1 day ago
Wednesday, September 12, 2007
Rumors and finally a confirmation...that the Bobstar was sitting in with Jelly & Pat Nevins in Mill Valley at Sweetwater.
With total assurance from a friend known for having his "Finger on the pulse", I dashed out and made it to Sweetwater in time to snag a key spot by the stage. Within moments of settling the show began with members of Jelly & Grapefruit Ed opening up with a few Grateful Dead tunes. After just 2 songs Bobby was on stage and what a treat!
I have a couple of phone pix here but wait til you see ones by the local camera kids.
Stars will be on hand to celebrate 30th year of Mill Valley Film Festival
By Paul Liberatore
Article Launched: 09/11/2007 07:38:41 PM PDT
The Mill Valley Film Festival turns 30 in October, and a cluster of stars will be on hand to help celebrate this historic cinematic birthday, a Marin movie milestone.
Actresses Jennifer Jason Leigh and Laura Linney, actor Ben Affleck, Oscar-winning director Ang Lee and Irish director/writer Terry George are among the luminaries adding wattage to the 30th anniversary festival - Oct. 4 through 14.
"Of course we're looking back at our past this year, but we're also looking forward," said festival founder and executive director Mark Fishkin. "That's what the 30th is all about."
This year's lineup of 212 films from 49 countries, including 14 world premieres, 11 North American premieres and 13 U.S. premieres, was announced Tuesday at Dolby Laboratories in San Francisco.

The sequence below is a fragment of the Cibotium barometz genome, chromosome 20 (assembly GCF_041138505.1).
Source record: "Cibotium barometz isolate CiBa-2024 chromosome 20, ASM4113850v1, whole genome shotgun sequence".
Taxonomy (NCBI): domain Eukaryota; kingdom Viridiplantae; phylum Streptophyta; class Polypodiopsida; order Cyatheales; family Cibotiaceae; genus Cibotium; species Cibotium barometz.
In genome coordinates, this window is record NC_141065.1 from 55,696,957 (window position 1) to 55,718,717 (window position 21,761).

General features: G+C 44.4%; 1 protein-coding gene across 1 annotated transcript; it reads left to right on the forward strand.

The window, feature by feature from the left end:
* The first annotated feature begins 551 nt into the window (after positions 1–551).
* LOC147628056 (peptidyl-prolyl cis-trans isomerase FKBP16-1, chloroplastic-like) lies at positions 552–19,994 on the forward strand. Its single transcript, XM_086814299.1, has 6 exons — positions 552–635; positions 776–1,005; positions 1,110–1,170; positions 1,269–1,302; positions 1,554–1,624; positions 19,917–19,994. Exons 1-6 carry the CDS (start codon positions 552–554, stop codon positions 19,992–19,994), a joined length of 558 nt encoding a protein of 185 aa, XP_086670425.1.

The festival presents two opening-night films: Ang Lee's "Lust, Caution," an erotic espionage thriller starring Joan Chen, and "The Savages," a family "dramedy" co-starring Laura Linney and Philip Seymour Hoffman.
For its 30th birthday, the festival brings its opening night gala back to the plaza in downtown Mill Valley, the scene of many great opening night bashes in the past.
"The Kite Runner," a big-screen adaptation of Khaled Hosseini's best-selling
novel, closes the 11-day feast of films on Oct. 14. After the screening, the curtain comes down with a closing night party at the Mill Valley Community Center.
Ang Lee, a festival fixture and one of its ardent supporters, will be honored with an Oct. 5 tribute that includes clips from his films and an on-stage conversation with him at the Christopher B. Smith Rafael Film Center. It's followed by a reception at the Mill Valley Outdoor Art Club.
The festival shines its "spotlight" on Jason Leigh with an Oct. 13 screening of "Margot at the Wedding," a sardonic family drama also starring Nicole Kidman and Jack Black, at the Rafael Film Center. An on-stage conversation with Jason Leigh follows the film.
Terry George also gets the spotlight treatment with an Oct. 10 screening of his new movie, "Reservation Road," at the Rafael, followed by a conversation with the director of such films as "Hotel Rwanda" and "Some Mother's Son." The stars of "Reservation Road," Mark Ruffalo and Mira Sorvino, have been invited to attend.
On Oct. 11 at the Rafael, a "centerpiece" screening of "Man in the Chair," starring Christopher Plummer, includes an appearance by director Michael Schroeder and a reception at Gaylord India restaurant in Sausalito.